As a child of the 80s, no musician made as big an impact on me as David Bowie. That sounds like a ridiculous claim from a half-Italian, half-hillbilly kid from New Jersey, but hear me out. Between 1969 and 1980, Bowie amassed a body of work encompassing at least as many styles as calendar years, and his shadow loomed large over punk, post-punk, new wave, hair metal, synth pop, Ricky Gervais' brief foray into music, you name it. Though no one was giving him much credit, by the time I hit my teens there wasn't much going on in pop music that wasn't in some way indebted to the Thin White Duke. Lifting (and sometimes stealing) a bit of everything from Little Richard to the Stooges to GEORGE ORWELL, Bowie came out (and kept) swinging, using the Seventies to create a body of work that was inspired, diverse, and insanely influential. His first hit ("Space Oddity") happened a year before I was born, and by the time I was ten, he'd released 14 more albums. 14 full-length albums. In ten years.
I was two years old when Bowie released The Rise and Fall of Ziggy Stardust and the Spiders from Mars; obviously I was not his target audience. But thanks to four older siblings who were always playing Changesonebowie or David Live, I truly did grow up with him, listening to him create, fuse, and discard genres with wild abandon. In a five year span, the toothy, smiling face of glam rock turned more arch and theatrical, detoured into disco for a hot minute, spiraled into fascistic iconography, and eventually awoke from a cocaine bender in Berlin to create a trio of groundbreaking electronic pop albums with Brian Eno.
Bowie's constant gear-changing during this time was almost too much for American audiences to keep up with. But thanks to TV shows like The Midnight Special, and my own burgeoning completist mentality, there is no time in my life when I can recall Bowie not being in some way present. I spent the 80s wearing out his back catalog on cassette, and my Bowie mania culminated with seeing him live at what was arguably his worst live show - the 1987 Glass Spider Tour:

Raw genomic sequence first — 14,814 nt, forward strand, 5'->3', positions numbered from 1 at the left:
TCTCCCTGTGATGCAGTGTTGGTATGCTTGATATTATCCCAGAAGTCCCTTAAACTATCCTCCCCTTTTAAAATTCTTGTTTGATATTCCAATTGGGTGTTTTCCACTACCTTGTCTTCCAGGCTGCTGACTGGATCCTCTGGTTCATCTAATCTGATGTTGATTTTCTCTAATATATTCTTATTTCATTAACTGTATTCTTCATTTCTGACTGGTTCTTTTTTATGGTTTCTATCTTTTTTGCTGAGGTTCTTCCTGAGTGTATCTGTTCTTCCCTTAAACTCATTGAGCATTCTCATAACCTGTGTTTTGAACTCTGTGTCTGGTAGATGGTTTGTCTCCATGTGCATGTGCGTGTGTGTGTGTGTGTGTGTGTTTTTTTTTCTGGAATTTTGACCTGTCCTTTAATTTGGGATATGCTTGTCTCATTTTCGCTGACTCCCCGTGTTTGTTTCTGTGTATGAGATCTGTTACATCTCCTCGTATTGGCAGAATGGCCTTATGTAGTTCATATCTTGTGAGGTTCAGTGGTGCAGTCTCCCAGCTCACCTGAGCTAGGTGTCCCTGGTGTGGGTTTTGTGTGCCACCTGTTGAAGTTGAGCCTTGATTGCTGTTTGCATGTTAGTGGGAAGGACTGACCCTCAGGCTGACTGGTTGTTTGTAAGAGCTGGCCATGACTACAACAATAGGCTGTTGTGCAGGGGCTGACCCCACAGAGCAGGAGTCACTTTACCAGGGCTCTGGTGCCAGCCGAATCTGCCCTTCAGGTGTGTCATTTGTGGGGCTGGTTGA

Yeah. I know. Squeeze AND Lisa Lisa and Cult Jam opened for him. Still, I powered through, attending his 1990 Sound + Vision tour twice, scoring tickets to his 50th birthday party concert at Madison Square Garden, and last seeing him live at The Electric Factory in Philly, a show which, at long last, didn't feel like a major sports event. It was a spectacularly intimate show (at least compared to my seats a half mile from the stage at Giants Stadium in 1987).
Bowie turns 65 today, and he's been out of the spotlight for nearly a decade after emergency heart surgery in 2004. We can wail and gnash our teeth about his absence, and sometimes I do, but as this great article in The Guardian points out, Bowie knew better than any of us when to take his final bow. While his peers staged reunion tours and engaged in self-congratulatory, legacy-bolstering ceremonies, Bowie protested his own induction into the Rock and Roll Hall of Fame by not showing up for Madonna's induction, dodging what he saw as a distasteful effort to legitimize rock and roll. He declined both a knighthood and the Commander of the British Empire honor. And he seemed to stand alone amongst his peers in having the sense to know when to call it a day, tapering off and retiring without fanfare in the middle of the Aughts.
That Guardian article linked above says just about everything I'm compelled to, but leaves out the one thing that makes David Bowie, without reservation, my all-time favorite rock star. Aside from his considerable musical contributions, what Bowie really meant to second-generation Bowie fans like myself had nothing to do with the gender-bending stuff which put him on the map (and which he later blamed for his comparatively limited success in the States). Beyond the the trend-setting glam, blue-eyed soul, and art rock, what Bowie represented to fans from my generation was the idea that you could reinvent yourself not only at will, but as many times as you wanted. As a 14 year-old, that was tantamount to a superpower, serious comic-book fantasy stuff, and I suspect it got more than a few of us through some rough times in adolescence. Bowie's talent for image manipulation and reinvention taught us not to worry about who we were today; as long as we put some effort and showmanship into it, tomorrow we could become anything we wanted. I suppose that's a universal lesson we're all supposed to get from places like school, or sports, or movies. I got it from The Thin White Duke. Happy birthday, Mr. Bowie.